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If you're looking for fine dining, The Would Restaurant offers it in an old-resort atmosphere. Originally part of the summer resort Hotel Di Prima, which opened its doors in 1926 serving primarily Italian-American visitors, the Would has a long history of warm hospitality. Guests have said that "the old resort atmosphere relaxes you and takes you back to slower days." On summer evenings, enjoy dining on the porch while watching the bocce players. In the winter, dine by a crackling fire with white linen tablecloths, candlelight, and fresh flowers.
- David Morris Cunningham
- Mohonk Mountain House
For a somewhat more rustic and decidedly more Teutonic experience, check out nearby Gunk Haus in Clintondale at the intersection of South Street, Maple Avenue, and Hurds Road. Gunk Haus serves up traditional German fare (all the sausages are made by Mark Elia) and a fine list of beers imported from Germany, as a well as a fine list of wines, all in a spectacular setting overlooking the Shawangunk Ridge. And if wedding bells are in your future, nearby Liberty View Farm will provide just the right mix of country charm and urbane elegance, all courtesy of farmer Billiam van Roestenberg (voted "Hottest Farmer in America" by the Huffington Post) and his partner Rene. For a relaxing country getaway, stay with Billiam and Rene in their farmhouse or in a deluxe yurt in the orchard.
A bit further south on Route 9W in the town of Milton, you'll find Buttermilk Falls Inn and Spa, a 75-acre estate offering a combination of historic elegance, modern luxury, country charm, and sophisticated amenities.
Once through the stone gates of the estate, you'll be transported to a bucolic, self-contained retreat on the banks of the Hudson River. Recharge in one of the charmingly historic bedrooms or guest houses, enjoy a spa treatment utilizing home-grown fresh herbs, or take a stroll of discovery on a network of trails leading to ponds, the property's impressive namesake waterfall, wildflower fields, and lush gardens sprouting dramatic sculptures. You can also savor a memorable dining experience at Henry's at the Farm Restaurant. In addition to rejuvenating Hudson River Valley getaways, the Inn is available for weddings, receptions, special occasions, and business retreats.
For those with a sense of nostalgia and a taste for the "old-school," John Foglia's Ship Lantern Inn on Route 9W in Milton is the oldest restaurant in the valley serving continental food, enjoying its third generation of family management. The building dates back to Revolutionary War days and its nautical décor features miniature sailing ships from Foglia's personal collection. Of historical note, Foglia, along with Chef Paul Boiardi, was one of the four original founders of the Chef Boy-Ar-Dee Company. But you won't find canned ravioli on the menu, which features such classics as cioppino and veal osso buco Milanese.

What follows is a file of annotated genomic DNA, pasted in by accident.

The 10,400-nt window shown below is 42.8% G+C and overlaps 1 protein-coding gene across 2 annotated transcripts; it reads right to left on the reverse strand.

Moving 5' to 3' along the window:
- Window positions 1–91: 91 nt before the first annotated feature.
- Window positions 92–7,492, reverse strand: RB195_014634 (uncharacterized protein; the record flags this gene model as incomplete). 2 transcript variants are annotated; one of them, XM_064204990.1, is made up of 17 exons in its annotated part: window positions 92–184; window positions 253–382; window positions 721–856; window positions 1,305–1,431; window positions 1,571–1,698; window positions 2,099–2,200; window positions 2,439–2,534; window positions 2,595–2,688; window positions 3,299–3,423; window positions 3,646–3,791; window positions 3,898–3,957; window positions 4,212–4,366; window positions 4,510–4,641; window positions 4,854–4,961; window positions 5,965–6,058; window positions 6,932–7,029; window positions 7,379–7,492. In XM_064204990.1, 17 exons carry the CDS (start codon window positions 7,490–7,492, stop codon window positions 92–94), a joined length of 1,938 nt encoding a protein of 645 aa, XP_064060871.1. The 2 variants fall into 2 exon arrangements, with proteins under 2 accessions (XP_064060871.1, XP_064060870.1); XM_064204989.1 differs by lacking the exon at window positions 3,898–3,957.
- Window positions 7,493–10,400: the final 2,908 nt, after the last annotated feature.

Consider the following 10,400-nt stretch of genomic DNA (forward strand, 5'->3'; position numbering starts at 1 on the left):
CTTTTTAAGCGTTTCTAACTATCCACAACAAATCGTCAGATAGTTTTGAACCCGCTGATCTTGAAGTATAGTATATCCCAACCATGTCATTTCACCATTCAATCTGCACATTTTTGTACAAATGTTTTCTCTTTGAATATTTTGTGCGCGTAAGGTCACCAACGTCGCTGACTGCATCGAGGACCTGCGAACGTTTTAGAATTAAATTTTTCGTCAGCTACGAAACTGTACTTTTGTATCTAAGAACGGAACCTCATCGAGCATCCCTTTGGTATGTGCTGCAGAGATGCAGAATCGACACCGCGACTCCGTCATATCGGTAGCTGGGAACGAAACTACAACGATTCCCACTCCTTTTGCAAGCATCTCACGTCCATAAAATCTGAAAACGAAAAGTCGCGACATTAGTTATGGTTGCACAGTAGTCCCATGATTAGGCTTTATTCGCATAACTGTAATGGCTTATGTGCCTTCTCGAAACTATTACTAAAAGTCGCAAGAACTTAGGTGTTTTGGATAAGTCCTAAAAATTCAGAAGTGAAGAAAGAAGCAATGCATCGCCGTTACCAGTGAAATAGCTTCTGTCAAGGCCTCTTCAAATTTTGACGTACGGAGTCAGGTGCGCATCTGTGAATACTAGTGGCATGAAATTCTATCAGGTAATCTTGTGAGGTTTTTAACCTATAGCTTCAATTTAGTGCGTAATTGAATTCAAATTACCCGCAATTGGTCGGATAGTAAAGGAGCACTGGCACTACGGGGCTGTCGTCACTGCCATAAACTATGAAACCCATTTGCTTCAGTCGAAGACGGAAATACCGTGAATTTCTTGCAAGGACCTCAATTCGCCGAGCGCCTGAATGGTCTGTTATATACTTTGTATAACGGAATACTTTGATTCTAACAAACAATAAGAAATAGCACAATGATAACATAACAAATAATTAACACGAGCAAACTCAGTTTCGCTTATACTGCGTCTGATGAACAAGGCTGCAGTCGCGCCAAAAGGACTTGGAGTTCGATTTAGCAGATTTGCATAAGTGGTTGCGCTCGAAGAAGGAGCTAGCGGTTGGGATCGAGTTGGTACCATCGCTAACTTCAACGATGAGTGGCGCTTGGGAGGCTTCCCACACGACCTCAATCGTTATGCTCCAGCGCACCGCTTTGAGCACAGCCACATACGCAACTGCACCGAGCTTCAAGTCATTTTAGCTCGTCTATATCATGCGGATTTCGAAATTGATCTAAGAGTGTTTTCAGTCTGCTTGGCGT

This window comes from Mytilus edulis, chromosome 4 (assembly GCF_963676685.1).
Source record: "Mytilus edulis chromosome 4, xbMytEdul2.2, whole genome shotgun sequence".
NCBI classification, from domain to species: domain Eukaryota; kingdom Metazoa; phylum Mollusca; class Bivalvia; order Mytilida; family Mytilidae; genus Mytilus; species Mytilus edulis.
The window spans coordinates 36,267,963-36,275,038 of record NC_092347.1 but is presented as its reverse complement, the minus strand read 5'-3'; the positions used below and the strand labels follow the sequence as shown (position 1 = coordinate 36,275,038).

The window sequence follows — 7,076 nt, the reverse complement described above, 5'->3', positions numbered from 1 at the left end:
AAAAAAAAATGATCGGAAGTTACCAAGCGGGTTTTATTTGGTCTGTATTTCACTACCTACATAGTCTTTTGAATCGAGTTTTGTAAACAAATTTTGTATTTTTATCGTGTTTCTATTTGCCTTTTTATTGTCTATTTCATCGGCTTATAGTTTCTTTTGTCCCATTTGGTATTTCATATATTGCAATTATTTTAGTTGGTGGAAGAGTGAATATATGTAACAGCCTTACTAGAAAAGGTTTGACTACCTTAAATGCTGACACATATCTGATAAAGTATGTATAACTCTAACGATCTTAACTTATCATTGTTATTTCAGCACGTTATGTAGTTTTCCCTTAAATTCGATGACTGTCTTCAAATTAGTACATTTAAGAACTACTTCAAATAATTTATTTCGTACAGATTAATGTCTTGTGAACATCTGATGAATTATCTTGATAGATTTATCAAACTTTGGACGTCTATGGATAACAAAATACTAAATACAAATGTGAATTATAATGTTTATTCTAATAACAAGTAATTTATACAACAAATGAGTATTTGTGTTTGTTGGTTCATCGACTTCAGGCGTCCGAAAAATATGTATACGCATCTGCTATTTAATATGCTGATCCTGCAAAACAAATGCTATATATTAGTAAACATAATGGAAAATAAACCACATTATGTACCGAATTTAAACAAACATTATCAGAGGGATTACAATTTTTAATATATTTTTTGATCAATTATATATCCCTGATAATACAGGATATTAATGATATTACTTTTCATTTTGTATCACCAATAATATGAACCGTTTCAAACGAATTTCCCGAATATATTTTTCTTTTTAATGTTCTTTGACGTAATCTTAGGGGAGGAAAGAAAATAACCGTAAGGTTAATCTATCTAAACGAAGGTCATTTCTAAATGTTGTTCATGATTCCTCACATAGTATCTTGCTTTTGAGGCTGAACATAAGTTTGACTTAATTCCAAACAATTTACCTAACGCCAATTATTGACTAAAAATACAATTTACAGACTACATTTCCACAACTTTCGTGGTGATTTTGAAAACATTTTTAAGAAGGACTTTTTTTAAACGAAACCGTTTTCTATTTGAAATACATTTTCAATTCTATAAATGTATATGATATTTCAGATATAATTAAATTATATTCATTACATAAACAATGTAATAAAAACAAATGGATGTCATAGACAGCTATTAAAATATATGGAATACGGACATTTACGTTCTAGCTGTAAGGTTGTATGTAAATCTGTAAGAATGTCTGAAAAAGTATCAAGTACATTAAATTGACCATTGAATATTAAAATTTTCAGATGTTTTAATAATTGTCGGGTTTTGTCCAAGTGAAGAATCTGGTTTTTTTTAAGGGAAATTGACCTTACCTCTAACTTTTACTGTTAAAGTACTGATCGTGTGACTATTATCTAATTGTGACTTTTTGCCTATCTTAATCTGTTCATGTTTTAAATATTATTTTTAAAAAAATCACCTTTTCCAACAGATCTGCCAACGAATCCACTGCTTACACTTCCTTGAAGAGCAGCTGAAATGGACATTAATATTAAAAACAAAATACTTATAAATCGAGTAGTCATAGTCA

A bit further south, the town of Marlboro has, in recent years, become a hot spot for lovers of jazz and live music. The Falcon, brainchild of civic-minded musician Tony Falco, began in 2001 as a series of wildly successful house concerts featuring some of the best-and-brightest of the New York City jazz music scent. In 2005, Falcon Music & Art Productions, Inc. purchased a 19th-century button factory in the center of the hamlet of Marlboro, perched over the Marlboro Falls, once used to power the factory. The main floor of the building had also functioned as a roller-skating rink, community center, and cabinet factory. Now, it's become the "Village Vanguard of the Hudson Valley" —a rural mecca for the finest in jazz, blues, rock, and contemporary chamber music. Incredibly, there is never a cover at The Falcon—all donations to the artists are completely voluntary. Like Falco himself, the crowd at The Falcon is community minded and generously supportive of the arts. The Falcon now features a full dinner and Sunday brunch menu.
Housed in what was the oldest hotel still in existence in Marlborough, the historic Raccoon Saloon got its name from the family of raccoons that once lived there and would peek out through an opening in the wall to be fed by enthusiastic patrons. The raccoons are gone now, but owner Rita Truesdale has done much to preserve the 19th-century ambiance of the Raccoon, which offers an extensive menu that goes far beyond the burgers, which are among the best in the Valley.